Hands-On Review:Ibanez Artcore AFS75T
Made to rock, ready to rollBy Bruce Mendoza
The first time I laid eyes on the AFS75T Musician's Friend sent me to review, my mind was instantly filled with images of flaming metallic hot rod paint jobs, drag strips, blues bars, black leather jackets, patent leather shoes, and lots of hip shaking. It's impossible, if you've grown up playing guitar in America, not to be overcome with these visions. The hollowbody electric guitar is part of our national culture, responsible for the birth of the electric blues, rock 'n' roll, and rockabilly. Without the electric guitar, who knows where we'd be musically?
The AFS75T is extremely reminiscent of both the six-string paintbrushes that early electric guitarists used to color the musical landscape, and the attitude that infected people worldwide. It has all the class and style of a '57 Chevy, especially with the deep, stunning, practically liquid lightning blue paint job adorning the model I received. I've also seen the red number and it smokes, too, which tells me getting your hands on a nice one is no accident, it's just Ibanez's typical high standards shining through.
The finish and fit, in my humble opinion, make this guitar giggable straight out of the case. Most people, myself included, will automatically change the strings (nice and easy to do even with the Bigsby-style trem, by the way) to their preference, so I'm not really counting the strings, even though they are fine. The action and intonation are delicious and the neck delivers nice, effortless playability thanks to well-set frets and a refined, well-leveled fretboard. The neck profile is practically perfect, too, especially if you're used to more modern neck shapes. Wrap your fingers around this well-dressed piece of mahogany and you'll instantly be comfortable with the slender C profile. There's just enough meat to fill up your hands without killing your need to speed.
The paint job is perfectly polished and nicely accented by the thick, vintage-style binding around the entire body, F-holes, neck, and headstock. Ibanez's efforts to make this baby shine don't stop there, though. The polished bone nut, pearl block inlays, bridge, knobs . . . heck, even the pickguard, clearly show the quality assurance guys at Ibanez are dedicated to their task.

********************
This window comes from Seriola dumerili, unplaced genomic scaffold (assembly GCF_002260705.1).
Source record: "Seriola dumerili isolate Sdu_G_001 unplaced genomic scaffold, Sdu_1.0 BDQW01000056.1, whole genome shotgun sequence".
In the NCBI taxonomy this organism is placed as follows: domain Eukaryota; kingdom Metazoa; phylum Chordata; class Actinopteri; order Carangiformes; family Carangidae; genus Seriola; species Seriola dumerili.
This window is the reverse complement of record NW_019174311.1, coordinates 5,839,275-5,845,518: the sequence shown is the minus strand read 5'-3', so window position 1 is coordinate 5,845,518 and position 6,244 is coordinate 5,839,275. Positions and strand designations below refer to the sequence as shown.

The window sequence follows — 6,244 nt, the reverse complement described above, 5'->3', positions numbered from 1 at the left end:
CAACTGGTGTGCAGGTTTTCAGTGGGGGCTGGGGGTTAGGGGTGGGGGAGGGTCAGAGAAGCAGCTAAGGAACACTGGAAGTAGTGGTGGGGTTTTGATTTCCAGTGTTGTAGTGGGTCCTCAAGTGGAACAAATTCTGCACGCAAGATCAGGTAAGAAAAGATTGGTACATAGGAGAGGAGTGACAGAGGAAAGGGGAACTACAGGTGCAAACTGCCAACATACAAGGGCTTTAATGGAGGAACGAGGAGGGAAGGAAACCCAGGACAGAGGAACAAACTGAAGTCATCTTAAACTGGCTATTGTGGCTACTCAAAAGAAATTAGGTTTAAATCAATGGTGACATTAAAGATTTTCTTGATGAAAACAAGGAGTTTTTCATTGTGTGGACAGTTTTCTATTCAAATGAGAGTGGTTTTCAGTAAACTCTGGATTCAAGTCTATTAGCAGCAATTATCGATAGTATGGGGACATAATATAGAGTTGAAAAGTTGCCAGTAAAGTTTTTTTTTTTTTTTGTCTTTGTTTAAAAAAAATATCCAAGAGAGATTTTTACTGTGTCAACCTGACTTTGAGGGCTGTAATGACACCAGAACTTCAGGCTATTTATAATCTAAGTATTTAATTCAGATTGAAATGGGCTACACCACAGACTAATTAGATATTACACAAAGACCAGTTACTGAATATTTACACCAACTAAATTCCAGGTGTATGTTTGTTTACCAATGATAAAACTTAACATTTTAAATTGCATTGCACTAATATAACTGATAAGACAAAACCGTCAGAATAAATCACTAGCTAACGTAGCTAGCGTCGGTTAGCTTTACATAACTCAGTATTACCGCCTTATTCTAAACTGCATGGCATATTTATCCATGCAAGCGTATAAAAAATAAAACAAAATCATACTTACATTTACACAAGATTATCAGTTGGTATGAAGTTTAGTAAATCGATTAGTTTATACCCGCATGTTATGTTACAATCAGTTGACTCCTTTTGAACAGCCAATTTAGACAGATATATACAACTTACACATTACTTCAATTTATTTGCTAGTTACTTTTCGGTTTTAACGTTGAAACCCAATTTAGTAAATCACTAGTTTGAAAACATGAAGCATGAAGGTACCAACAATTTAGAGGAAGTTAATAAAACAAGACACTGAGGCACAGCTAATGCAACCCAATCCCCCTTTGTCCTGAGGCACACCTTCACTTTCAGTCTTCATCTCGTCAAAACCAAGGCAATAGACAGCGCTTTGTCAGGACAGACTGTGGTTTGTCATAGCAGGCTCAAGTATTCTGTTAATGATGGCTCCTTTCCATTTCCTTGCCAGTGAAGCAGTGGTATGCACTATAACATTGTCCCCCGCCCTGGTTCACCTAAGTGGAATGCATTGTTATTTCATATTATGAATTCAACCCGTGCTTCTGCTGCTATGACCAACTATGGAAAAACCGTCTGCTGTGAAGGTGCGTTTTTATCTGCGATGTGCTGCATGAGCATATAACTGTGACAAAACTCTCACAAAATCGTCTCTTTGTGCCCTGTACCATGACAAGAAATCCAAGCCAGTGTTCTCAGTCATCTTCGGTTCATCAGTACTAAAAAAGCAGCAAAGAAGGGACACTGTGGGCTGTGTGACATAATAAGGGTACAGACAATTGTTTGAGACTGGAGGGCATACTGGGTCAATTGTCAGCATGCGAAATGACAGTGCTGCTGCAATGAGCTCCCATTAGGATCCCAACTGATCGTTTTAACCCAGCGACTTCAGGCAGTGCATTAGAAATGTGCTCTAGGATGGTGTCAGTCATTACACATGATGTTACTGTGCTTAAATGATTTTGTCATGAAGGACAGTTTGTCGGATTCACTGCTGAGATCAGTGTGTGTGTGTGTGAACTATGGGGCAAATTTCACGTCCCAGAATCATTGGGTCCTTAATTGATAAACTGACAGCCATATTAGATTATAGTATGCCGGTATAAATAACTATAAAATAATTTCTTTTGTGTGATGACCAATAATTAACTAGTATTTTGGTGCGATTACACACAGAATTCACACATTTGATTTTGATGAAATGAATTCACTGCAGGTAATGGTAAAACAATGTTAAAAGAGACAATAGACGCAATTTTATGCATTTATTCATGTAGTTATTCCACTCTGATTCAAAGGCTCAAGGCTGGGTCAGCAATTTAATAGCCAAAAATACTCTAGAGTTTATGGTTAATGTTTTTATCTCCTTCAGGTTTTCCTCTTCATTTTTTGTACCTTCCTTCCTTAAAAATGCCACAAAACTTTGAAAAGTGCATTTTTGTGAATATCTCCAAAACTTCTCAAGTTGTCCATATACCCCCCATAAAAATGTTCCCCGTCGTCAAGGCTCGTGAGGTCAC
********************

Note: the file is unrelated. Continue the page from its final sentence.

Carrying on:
What's under the hood?
There's some interesting guitar technology at play here. Technically this isn't your average thinline hollowbody or semi-hollowbody-not the way we're used to thinking of them. Instead of putting a big block of wood down through the middle of the body, Ibanez developed a special bracing pattern for the top that cuts down on feedback and adds sustain while retaining more authentic hollowbody sounds. Acoustically, the AFS75T is well-balanced with woody overtones and bright character courtesy of the specially braced laminated maple top and metal bridge saddles. If you think of the acoustic tone of an instrument as its sonic foundation, then we're off to a good start here.
The way this guitar is voiced-clear, with a healthy bite and midrange body-Ibanez has clearly distilled a lot of guitar knowledge into an instrument that's half the price it should be. And although the visuals scream rock, this axe sings with a lot of versatility and individuality. Don't get me wrong, with the rear pickup engaged this is a rock machine dead set on the task. The sound is gutsy, crisp, and practically begs for overdrive. But I was surprised by how much things changed when I flipped to the neck pickup and played with the tone control. Strong yet mellow tones flourish up there, and they shine through the clean channel on a decent tube amp. With a little reverb? Heaven. The point of this is that instead of planting this guitar firmly in either jazzbox or rock territory, Ibanez simply went out and made an instrument that is the best it can be, suitable for whatever you want to do with it.
The hefty old-school Ibanez trem is flat-out fun. Sturdy, retro, and smooth-movin', it harkens back to the time when vibrato used to be a much gentler affair. Not until Leo Fender came along with his new-fangled tremolo unit did vibrato become the "wham-bam, thank you, ma'am" experience that it is today. The Ibanez unit will still give up the goods but you have to spend some time with it, discovering its disposition, sweet-talking it a bit, and figuring out the way it likes to be treated. It takes a little more effort, but the results are twice as nice.
No sticker shock here
The best part of the Artcore? Its price. It brings a lot to the table for a minimum investment. For those looking to take their first trip down the quarter mile, this is your green light. Even drag strip veterans will find themselves itching to climb behind the wheel and punch the gas, and the AFS75T will punch right back.
Features & Specs: